The Preeminence of Christ
The Christian faith is inextricably linked to the person of Jesus Christ. Having existedeternally with God (John 1:1-15), Jesus is both the Creator (Col 1:18) and Preserver of all things(Col 1:17). In Him all the fullness of Deity dwells in bodily form (Col 2:9), because He is theexact representation of God’s nature (Heb 1:3). In His incarnation, the second person of theTrinity became flesh (John 1:14), and in His death and resurrection, He defeated sin and death (1Cor 15:54-57). Having purchased sinners with His own blood (Acts 20:28) and ascended in gloryto the right hand of the Father (Eph 1:20), Christ was exalted as head over all things, includingthe church (Eph 1:20-23; Col 1:18). He lives today as the way, the truth, and the life, and the onlyway to the Father (John 14:6), for to know Him is eternal life (John 17:3).Because of who He is and what He has done, Jesus Christ is to be preeminent in the lifeof the church. Not only is He the sole means of salvation (John 14:6; Acts 4:12), He is also the primary focus of sanctification. Christ is to be obeyed (Matt 28:20), He is to be emulated (1 John2:6), and He is to be proclaimed (Col 1:28; 1 Cor 2:2; 2 Cor 4:5). The church must submit to Hisheadship and exalt Him in all things (Eph 1:20-23; Col 1:18), whether through worship of His person, conformity to His character, or proclamation of His name. Simply stated, the church musthave a single-minded and passionate focus on the person of Jesus Christ.
The Ministry of the Holy Spirit
In addition to His work of regeneration in the heart of the believer (John 3:6; Titus 3:5),the Holy Spirit serves as the Agent of at least six ministries in the life of the Christian. First, Heindwells the believer and thereby serves as a pledge of the believer’s future inheritance (Eph1:14). Second, the Holy Spirit fills the believer in that He influences and enables him to live anobedient and God-pleasing life (Eph 5:18). Third, the Spirit brings comfort to the hearts of thosewho are downcast (Acts 9:31). Fourth, He intercedes for believers when they don’t know when to pray (Rom 8:26-27). Fifth, the Holy Spirit produces in the believer love, joy, peace, patience,kindness, goodness, faithfulness, gentleness, and self-control (Gal 5:22-23). And sixth, He personally equips individual believers with gifts for service in the body of Christ (1 Cor 12:11).In light of the Spirit’s various ministries, the church must proceed with the humbleawareness that the Holy Spirit is the One who produces obedience in the lives of believers. He isnot only at work to bring sinners to Christ, but He is also the One who produces in them theChristlikeness that is the goal of every Christian. Therefore, one’s own pursuit of holiness, as wellany efforts to shepherd others toward holiness, must be permeated with a genuine and prayerfuldependence on the power of the Holy Spirit, for He alone is able to produce the character for which all believers are to so diligently strive.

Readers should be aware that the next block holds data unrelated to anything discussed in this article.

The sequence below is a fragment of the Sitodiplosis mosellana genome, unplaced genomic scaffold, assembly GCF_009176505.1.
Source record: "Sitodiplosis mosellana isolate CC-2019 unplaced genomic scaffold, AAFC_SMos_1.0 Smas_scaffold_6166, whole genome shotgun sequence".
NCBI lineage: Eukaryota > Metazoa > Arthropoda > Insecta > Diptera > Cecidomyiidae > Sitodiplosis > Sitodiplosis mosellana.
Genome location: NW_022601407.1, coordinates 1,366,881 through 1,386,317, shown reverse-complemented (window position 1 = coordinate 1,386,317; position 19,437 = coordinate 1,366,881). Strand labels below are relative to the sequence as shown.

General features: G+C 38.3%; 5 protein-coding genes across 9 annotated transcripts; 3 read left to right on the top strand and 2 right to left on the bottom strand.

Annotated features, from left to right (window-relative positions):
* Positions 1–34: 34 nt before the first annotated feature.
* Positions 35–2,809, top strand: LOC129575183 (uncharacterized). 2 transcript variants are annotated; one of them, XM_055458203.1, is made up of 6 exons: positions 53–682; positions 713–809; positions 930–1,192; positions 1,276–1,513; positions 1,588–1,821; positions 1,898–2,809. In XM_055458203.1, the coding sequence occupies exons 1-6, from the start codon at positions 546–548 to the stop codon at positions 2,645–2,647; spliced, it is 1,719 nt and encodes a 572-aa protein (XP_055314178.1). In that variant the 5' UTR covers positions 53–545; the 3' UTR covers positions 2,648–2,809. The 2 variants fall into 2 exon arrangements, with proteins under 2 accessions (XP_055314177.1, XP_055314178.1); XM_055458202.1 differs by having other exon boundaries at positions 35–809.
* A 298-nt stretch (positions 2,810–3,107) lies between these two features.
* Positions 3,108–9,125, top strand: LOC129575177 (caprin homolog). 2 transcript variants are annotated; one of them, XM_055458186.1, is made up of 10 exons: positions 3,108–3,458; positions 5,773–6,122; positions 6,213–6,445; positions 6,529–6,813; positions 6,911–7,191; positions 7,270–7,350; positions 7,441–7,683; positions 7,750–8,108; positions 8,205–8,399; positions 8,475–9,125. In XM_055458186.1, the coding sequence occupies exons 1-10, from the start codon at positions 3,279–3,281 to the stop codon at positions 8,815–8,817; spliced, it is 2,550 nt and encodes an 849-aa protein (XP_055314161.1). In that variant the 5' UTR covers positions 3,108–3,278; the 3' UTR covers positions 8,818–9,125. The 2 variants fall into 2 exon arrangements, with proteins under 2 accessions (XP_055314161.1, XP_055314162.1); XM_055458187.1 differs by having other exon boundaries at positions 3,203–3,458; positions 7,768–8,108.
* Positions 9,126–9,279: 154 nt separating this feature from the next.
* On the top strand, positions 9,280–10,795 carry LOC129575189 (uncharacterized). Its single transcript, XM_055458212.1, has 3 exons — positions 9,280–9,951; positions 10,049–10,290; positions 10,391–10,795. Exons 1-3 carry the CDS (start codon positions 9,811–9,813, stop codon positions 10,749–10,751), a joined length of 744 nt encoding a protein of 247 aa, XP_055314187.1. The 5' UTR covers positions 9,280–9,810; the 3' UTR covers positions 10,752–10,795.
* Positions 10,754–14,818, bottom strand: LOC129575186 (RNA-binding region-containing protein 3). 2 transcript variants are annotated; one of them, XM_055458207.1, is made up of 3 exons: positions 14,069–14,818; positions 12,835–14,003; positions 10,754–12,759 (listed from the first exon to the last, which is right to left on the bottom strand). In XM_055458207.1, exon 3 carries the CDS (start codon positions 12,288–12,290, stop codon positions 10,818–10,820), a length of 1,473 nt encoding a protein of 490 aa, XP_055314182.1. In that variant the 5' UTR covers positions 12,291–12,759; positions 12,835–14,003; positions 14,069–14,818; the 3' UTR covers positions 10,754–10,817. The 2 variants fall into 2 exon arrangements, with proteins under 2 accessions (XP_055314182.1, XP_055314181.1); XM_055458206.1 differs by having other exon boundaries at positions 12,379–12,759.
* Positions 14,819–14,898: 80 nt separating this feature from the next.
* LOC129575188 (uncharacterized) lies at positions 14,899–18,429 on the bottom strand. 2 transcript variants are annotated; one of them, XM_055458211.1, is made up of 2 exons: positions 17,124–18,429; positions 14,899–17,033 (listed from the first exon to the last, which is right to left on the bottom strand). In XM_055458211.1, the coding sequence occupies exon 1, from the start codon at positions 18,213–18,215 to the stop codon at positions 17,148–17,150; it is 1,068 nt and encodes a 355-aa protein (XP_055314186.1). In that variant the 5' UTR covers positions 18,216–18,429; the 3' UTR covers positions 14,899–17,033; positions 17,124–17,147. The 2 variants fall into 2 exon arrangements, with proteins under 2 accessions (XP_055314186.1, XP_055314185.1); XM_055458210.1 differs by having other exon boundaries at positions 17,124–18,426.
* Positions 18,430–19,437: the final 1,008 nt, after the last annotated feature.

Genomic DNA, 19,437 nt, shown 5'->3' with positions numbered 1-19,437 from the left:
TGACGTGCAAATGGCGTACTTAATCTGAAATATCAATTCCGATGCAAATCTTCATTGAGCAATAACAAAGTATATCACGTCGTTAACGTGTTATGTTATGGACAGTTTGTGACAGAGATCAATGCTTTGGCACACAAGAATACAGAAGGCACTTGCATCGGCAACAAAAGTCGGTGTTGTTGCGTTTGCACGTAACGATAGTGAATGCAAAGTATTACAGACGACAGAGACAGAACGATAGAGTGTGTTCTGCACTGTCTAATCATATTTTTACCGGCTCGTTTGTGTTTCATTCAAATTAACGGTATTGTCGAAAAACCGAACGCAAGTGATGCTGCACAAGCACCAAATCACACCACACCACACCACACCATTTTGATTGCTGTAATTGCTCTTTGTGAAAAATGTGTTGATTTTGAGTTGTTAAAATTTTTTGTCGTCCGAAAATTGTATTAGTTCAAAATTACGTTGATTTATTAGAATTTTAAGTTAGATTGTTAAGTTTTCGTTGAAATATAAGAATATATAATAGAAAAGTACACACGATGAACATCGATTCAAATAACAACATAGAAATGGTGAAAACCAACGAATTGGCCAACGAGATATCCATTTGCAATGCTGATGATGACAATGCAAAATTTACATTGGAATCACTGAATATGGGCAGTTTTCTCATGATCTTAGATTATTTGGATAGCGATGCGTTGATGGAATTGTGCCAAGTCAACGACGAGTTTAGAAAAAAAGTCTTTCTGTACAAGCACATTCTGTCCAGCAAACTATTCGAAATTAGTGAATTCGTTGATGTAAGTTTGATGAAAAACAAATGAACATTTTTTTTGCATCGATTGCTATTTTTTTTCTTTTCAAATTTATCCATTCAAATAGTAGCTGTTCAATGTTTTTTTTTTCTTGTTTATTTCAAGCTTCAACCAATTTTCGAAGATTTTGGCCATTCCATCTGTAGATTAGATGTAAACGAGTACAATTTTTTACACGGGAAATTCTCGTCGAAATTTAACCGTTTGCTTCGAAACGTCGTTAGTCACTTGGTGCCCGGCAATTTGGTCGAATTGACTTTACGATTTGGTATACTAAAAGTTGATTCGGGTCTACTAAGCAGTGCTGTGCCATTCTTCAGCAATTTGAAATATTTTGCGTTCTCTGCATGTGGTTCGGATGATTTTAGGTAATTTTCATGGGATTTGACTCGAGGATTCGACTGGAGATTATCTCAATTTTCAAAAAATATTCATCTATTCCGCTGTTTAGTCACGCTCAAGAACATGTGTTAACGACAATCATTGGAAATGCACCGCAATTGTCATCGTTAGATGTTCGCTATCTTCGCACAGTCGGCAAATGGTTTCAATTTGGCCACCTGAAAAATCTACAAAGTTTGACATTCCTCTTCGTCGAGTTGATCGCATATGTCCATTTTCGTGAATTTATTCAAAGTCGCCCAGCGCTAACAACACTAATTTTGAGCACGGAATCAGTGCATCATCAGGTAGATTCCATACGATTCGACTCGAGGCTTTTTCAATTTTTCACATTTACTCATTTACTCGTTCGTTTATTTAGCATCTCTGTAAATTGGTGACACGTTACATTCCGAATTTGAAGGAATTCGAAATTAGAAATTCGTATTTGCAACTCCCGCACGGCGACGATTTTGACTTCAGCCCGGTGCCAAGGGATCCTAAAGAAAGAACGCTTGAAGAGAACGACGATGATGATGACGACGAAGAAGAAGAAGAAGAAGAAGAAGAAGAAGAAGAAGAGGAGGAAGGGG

The Depravity of Man
The Bible teaches that man is not born into this world morally neutral, but rather that heis totally depraved. According to Scripture, the unregenerate man is unable to understand or accept the things of God (2 Cor 1:18; 2:14), his mind is depraved (Rom 1:21, 28; 3:11) anddefiled (Titus 1:15), and his understanding is darkened (Eph 4:17-18). His heart is continually andexclusively evil (Gen 6:5; Eccl 9:3), he is an enemy of God and a lover of wickedness (John 3:19-20; Rom 5:10; 8:7; Col 1:21), and his intent is to carry out the desires of Satan himself (John8:44). The unbeliever finds himself enslaved to sin and its various lusts (Rom 6:17, 20; John8:34; Titus 3:3) and unable to please God or do that which is truly good in His sight (Rom 3:12).He seeks not after God on his own (Rom 3:11) and therefore has no hope of doing anything to bring about his own salvation.That man is depraved means not that he always acts as wickedly as possible, but rather that wickedness so permeates his entire being that he is enslaved to it and is therefore inherentlyunable to respond to the Gospel in faith and repentance. This reality has profound implications for